A global backlash against the rich

As politicians across the world seek to channel chagrin over living standards pressure, an end to the era of lower taxes and deregulation that began in the late 1970 could be approaching.

Financial Times

It is never a great sign when politicians start appealing to taxpayers’ patriotism. Defending the French government’s recent decision to raise the top rate of income tax to 75 per cent, Pierre Moscovici, the country’s finance minister, told Le Monde: "This is not a punitive measure, but a patriotic measure.” The rich, he explained, are being given an opportunity to make "an exceptional contribution” to solving France’s financial problems. I am sure they are very grateful.

France is clearly taking a big risk by raising its tax rates so much higher than those of its neighbours. But it is a mistake to portray the Hollande administration as Socialist dinosaurs. The truth is that the new French government is at the extreme end of a new global trend: an international backlash against the wealthy that is reshaping politics from Europe to the US to China.

David Cameron, the British prime minister, has offered to roll out the red carpet for French tax exiles. But even in Britain, where the top tax rate is 45 per cent, there is a new mood of antagonism towards the rich. Even conservative politicians dare not defend bankers’ pay.

In the US, meanwhile, Barack Obama is campaigning to increase taxes on "millionaires and billionaires”. It is true that the tax rises that the US president wants would be laughably small by French standards. Obama merely wants to raise the top rate from 35 per cent to 39.6 per cent, as well as increasing taxes on capital gains and dividends.

But some of the president’s rhetoric has distinct echoes of the successful Hollande campaign in France. The French socialists made great play of Nicolas Sarkozy’s allegedly 'bling' lifestyle and friendships with the super-rich. In similar vein, the Obama campaign has attacked Mitt Romney as a tax-dodging representative of "the 1 per cent” – and mocked his wife’s ownership of a dressage horse. These tactics sound risky because Americans are traditionally said to admire the wealthy, rather than to envy them. But the Obama camp can read polls. By a margin of 64 per cent to 33 per cent, Americans are in favour of higher taxes on those earning more than $250,000.

Political sensitivities about the gap between the wealthy and the rest are not confined to the west. The lifestyles of the rich and powerful is now the most sensitive and dangerous topic in Chinese politics. The website of Bloomberg News was recently shut down in China, apparently as punishment for the publication of an article on the family wealth of Xi Jinping, soon to be China’s new president.

In one incident a couple of weeks ago, riots over pollution in the city of Qindong took a nasty turn when demonstrators demanded to know what brand of clothing the local party secretary was wearing. The BBC reports: "On discovering it was an expensive Italian brand, they are said to have stripped him to the waist.”

Why is all this happening? As Zanny Minton Beddoes of The Economist writes in a recent essay, "a majority of the world’s citizens now live in countries where the gap between the rich and the rest is a lot bigger than it was a generation ago”. The trend has been most extreme in the west. As Minton Beddoes points out, in the US "the portion of national income going to the richest 1 per cent tripled from 8 per cent in the 1970s to 24 per cent in 2007”.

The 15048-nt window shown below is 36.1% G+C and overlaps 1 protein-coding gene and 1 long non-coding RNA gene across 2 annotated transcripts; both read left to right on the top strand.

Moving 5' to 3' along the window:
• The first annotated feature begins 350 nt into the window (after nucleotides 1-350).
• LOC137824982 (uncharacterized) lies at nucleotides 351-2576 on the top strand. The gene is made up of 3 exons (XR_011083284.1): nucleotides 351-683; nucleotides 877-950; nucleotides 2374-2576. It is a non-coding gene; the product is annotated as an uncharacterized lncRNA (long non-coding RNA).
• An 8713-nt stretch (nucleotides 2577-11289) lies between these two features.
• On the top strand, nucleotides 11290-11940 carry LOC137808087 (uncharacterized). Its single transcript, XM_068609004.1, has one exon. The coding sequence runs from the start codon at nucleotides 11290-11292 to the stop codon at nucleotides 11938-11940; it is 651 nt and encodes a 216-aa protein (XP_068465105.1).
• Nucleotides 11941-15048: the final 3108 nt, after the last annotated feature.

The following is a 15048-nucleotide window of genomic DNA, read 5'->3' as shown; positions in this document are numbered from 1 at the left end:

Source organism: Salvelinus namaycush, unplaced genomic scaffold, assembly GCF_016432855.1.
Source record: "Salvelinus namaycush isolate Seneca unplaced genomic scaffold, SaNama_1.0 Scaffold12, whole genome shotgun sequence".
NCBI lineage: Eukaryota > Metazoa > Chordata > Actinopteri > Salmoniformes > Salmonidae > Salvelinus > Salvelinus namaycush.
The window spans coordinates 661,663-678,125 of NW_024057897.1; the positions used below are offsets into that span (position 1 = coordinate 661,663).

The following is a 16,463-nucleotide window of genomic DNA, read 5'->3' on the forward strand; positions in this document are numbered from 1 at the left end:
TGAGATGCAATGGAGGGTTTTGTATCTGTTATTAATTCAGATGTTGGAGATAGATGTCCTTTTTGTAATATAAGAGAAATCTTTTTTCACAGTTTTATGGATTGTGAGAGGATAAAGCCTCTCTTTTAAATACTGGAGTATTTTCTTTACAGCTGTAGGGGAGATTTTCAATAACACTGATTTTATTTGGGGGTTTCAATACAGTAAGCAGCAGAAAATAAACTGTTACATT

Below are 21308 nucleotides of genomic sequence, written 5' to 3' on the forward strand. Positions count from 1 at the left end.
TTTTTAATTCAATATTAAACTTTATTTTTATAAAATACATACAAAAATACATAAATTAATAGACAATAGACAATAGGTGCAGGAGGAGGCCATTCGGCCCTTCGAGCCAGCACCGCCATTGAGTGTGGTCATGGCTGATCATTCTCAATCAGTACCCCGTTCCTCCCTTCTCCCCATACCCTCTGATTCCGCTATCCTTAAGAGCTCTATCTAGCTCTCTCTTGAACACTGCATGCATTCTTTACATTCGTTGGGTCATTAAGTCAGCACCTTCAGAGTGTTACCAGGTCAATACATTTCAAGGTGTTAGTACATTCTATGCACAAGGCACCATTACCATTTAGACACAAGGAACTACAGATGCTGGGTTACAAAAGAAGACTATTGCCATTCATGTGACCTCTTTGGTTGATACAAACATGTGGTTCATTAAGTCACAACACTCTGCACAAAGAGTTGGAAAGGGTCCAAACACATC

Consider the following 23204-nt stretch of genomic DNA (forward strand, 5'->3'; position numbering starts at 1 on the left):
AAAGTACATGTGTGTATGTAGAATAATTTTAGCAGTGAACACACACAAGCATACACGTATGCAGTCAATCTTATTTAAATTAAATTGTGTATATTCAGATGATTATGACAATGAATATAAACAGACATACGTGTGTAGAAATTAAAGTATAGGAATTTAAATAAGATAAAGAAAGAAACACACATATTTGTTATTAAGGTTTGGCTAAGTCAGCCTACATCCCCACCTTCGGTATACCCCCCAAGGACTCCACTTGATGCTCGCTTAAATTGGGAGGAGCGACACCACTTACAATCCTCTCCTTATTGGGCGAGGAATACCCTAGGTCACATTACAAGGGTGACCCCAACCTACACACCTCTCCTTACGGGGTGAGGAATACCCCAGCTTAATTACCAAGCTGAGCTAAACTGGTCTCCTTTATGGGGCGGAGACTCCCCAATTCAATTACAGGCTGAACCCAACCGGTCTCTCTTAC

Eventually that kind of shift is liable to spark a political backlash. The trigger for that reaction has been the Great Recession, which has increased the pressure on the living standards of ordinary people, while exposing misbehaviour at the top. Western politicians, from Barack Obama to Franois Hollande, are seeking to capture and channel this new mood. In Asia, where the Great Recession has hit less hard, other factors may be at work. The internet and the rise of microblogging have made it easier to spread information and to whip up indignation about the gap between the hard-pressed worker and the super-rich.

If this new mood hardens, it could mark the end of an era of lower taxes, deregulation and rising inequality that began in the late 1970s, with the rise of Margaret Thatcher and Ronald Reagan in the west and of Deng Xiaoping in China. When Lady Thatcher came to office in 1979, Britain’s top tax rate was 83 per cent. She cut it, first to 60 per cent and then to 40 per cent – where it stayed until the financial crisis. Reagan inherited a top income tax rate of 70 per cent and cut it to 50 per cent and finally to 28 per cent. In China, Deng Xiaoping captured the spirit of the times when he remarked: "To get rich is glorious.”

Now a new global mood has taken hold. In China, political leaders have eschewed the frank celebration of wealth. In the western world, cash-strapped politicians are eager to raise taxes on the newly unpopular rich. The big question is whether this is still possible in a globalised world. As Cameron’s tactless remarks about red carpets have underlined, any government that raises taxes too far and fast is in danger of sparking a flight of capital and business. The super-rich are mobile and well-advised.

The merely well-off, however, are likely to find it harder to evade a new push for higher taxes across the west. James Callaghan, the prime minister Thatcher defeated in 1979, remarked perceptively: "There are times, perhaps once every 30 years, when there is a sea change in politics.” Roughly 30 years after the beginning of the Thatcher-Reagan era, another sea change is upon us.

Copyright The Financial Times Limited 2012.

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